Editorials

The memo is an overhyped distraction. Don’t fall for it, America

Carter Page, a former Trump campaign adviser with links to Russia, is at the center of the controversial Nunes memo.
Carter Page, a former Trump campaign adviser with links to Russia, is at the center of the controversial Nunes memo. Getty Images

Americans want the truth about Russia’s attack on their democracy in the 2016 election. They want to know who was involved, especially anyone connected to the current president, and about any wrongdoing uncovered as this troubling chapter in America’s history is investigated.

A ballyhooed memo released Friday by Republicans controlling the House Intelligence Committee — with the assent of the president — does not shed any light on the situation. The memo does, however, give Americans new insight into the depths President Trump and his allies will sink to undermine the federal investigation into Russia’s interference in the election and any links to Trump’s campaign.

Such a reckless attempt to discredit the FBI and Department of Justice raises serious concerns about a constitutional crisis. Americans must have patience and faith that former FBI Director Robert Mueller, a Republican, will conduct a fair investigation. Until he’s finished and findings are presented, it’s too soon to pass judgment.

On Monday, the House Intelligence Committee voted unanimously to release a Democratic rebuttal to the memo and the GOP accusations that the FBI misled a secret surveillance court. It’s up to President Trump to release it.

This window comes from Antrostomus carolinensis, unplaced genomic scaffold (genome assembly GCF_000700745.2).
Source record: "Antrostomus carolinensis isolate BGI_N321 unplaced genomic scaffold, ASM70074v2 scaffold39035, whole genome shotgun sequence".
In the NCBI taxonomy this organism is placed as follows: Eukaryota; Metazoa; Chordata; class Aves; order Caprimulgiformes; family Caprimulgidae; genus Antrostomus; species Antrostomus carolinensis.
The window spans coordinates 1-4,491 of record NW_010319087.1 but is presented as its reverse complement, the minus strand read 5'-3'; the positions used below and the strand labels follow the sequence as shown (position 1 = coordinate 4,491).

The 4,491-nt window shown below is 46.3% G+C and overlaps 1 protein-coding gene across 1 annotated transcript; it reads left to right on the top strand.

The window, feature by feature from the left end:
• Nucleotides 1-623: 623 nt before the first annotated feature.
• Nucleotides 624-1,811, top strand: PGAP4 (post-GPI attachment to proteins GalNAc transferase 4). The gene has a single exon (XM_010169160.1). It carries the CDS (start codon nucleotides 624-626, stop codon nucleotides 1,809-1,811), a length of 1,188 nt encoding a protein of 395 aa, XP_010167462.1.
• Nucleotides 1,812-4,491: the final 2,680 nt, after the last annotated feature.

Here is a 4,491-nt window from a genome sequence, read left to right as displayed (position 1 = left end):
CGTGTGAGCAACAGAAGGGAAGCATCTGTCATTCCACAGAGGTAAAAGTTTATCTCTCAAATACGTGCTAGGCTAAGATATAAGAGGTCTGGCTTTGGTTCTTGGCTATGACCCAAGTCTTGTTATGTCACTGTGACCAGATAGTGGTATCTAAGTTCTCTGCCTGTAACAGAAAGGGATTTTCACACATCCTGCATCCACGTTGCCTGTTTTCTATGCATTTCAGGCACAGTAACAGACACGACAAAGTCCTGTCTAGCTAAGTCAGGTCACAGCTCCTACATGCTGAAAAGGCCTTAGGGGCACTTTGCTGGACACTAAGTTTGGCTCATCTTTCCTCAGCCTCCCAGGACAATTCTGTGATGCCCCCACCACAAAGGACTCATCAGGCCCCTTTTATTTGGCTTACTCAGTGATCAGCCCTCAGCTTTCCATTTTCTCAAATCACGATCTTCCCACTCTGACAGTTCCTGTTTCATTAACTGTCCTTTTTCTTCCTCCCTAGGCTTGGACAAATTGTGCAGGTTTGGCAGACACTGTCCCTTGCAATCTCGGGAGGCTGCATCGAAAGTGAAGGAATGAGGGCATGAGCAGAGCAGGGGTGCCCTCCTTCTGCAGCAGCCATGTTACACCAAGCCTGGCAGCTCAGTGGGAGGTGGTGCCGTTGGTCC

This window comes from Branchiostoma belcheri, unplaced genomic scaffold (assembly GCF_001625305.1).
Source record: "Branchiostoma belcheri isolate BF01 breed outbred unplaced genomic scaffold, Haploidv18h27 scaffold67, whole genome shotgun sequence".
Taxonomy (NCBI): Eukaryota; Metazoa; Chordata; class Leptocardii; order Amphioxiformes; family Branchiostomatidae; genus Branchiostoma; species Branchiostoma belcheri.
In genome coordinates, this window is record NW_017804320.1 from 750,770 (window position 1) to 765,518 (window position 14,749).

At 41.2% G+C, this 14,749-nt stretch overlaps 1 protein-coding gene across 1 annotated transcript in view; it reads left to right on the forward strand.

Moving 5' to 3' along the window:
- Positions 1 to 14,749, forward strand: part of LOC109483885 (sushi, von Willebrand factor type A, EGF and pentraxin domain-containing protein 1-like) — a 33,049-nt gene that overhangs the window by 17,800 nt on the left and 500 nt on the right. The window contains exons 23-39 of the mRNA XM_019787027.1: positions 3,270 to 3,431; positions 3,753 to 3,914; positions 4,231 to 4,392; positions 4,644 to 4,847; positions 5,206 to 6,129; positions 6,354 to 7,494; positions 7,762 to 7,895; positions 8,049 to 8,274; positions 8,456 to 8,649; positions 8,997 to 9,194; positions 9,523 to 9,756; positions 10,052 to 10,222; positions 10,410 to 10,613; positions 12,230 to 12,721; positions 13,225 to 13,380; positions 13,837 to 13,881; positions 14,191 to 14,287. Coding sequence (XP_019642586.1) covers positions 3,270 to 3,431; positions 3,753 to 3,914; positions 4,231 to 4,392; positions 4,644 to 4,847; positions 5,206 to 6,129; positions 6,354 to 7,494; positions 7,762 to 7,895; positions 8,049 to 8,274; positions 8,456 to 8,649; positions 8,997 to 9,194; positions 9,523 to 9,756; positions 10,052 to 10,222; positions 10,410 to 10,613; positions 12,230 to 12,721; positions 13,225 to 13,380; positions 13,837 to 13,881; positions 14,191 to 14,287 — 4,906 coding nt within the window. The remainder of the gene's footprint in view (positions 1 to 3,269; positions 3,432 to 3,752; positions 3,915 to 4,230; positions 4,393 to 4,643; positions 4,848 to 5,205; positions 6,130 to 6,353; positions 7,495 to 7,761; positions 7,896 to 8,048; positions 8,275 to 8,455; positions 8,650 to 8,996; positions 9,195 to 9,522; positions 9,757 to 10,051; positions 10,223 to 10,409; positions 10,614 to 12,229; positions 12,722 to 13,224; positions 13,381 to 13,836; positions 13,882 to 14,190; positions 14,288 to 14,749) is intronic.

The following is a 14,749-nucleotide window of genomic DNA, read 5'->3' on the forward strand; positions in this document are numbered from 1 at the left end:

Americans can’t get sidetracked by the memo and lose sight of what’s really going on.

The intelligence community concluded that Russia interfered with the 2016 election, including efforts to manipulate opinion and hack voting systems in 21 states. Mueller was appointed special counsel last May and by the end of the year, four Trump advisers, including his former campaign chief and national security adviser, were criminally charged for lying or concealing Russian activities.

A next step in the investigation should be Mueller’s interview of Trump himself.

Now we see a new line of attack, attempting to slime the investigation, with a memo released by a Trump ally, California Republican U.S. Rep. Devin Nunes. Don’t fall for it.

The memo cherry-picks a few morsels from the classified record to insinuate that the FBI’s investigation is tainted by partisan bias. This is far-fetched given that respected Republicans lead the investigation. It’s also rich coming from a president who benefited from the FBI’s publicized investigation of Hillary Clinton’s email handling.

There is no smoking gun in the memo, only a faint, shaky and dotted line between one facet of the investigation and the Clinton campaign. Yes, the record of material used to obtain a warrant to monitor Trump associate Carter Page included a dossier partly funded by the Clinton campaign, as the memo highlights. The dossier was also partly funded by Republicans.

Either way, this dotted line means nothing unless you can see the rest of the lines that drew a net around Page. Without a fuller explanation of what was presented to the court, revelations in the memo do nothing but feed the trolls and suspicions of those inclined to see a twig and ignore the forest.

The real story should emerge soon enough. Then Americans and their Congress can turn their attention to cleaning house, increasing election safeguards and imposing unavoidable sanctions on Russia.

This editorial was first published in the Seattle Times.

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